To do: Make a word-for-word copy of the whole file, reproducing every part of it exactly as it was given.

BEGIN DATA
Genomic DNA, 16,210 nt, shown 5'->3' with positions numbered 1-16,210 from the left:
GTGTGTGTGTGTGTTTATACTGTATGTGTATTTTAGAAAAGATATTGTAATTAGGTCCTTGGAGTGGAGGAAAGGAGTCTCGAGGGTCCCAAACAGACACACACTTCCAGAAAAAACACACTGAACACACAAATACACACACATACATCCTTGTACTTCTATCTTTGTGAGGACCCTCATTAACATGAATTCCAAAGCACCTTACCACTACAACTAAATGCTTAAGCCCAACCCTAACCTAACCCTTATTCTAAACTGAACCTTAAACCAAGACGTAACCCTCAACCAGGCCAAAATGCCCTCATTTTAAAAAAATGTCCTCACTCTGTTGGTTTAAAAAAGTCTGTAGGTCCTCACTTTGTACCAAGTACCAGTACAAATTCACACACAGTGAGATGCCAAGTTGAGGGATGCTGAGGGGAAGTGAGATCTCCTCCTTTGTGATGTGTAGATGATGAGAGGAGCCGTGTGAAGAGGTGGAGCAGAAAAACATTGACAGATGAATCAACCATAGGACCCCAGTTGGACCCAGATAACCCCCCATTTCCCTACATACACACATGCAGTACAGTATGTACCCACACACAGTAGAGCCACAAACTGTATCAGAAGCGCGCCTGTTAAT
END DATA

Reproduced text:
Genomic DNA, 16,210 nt, shown 5'->3' with positions numbered 1-16,210 from the left:
GTGTGTGTGTGTGTTTATACTGTATGTGTATTTTAGAAAAGATATTGTAATTAGGTCCTTGGAGTGGAGGAAAGGAGTCTCGAGGGTCCCAAACAGACACACACTTCCAGAAAAAACACACTGAACACACAAATACACACACATACATCCTTGTACTTCTATCTTTGTGAGGACCCTCATTAACATGAATTCCAAAGCACCTTACCACTACAACTAAATGCTTAAGCCCAACCCTAACCTAACCCTTATTCTAAACTGAACCTTAAACCAAGACGTAACCCTCAACCAGGCCAAAATGCCCTCATTTTAAAAAAATGTCCTCACTCTGTTGGTTTAAAAAAGTCTGTAGGTCCTCACTTTGTACCAAGTACCAGTACAAATTCACACACAGTGAGATGCCAAGTTGAGGGATGCTGAGGGGAAGTGAGATCTCCTCCTTTGTGATGTGTAGATGATGAGAGGAGCCGTGTGAAGAGGTGGAGCAGAAAAACATTGACAGATGAATCAACCATAGGACCCCAGTTGGACCCAGATAACCCCCCATTTCCCTACATACACACATGCAGTACAGTATGTACCCACACACAGTAGAGCCACAAACTGTATCAGAAGCGCGCCTGTTAAT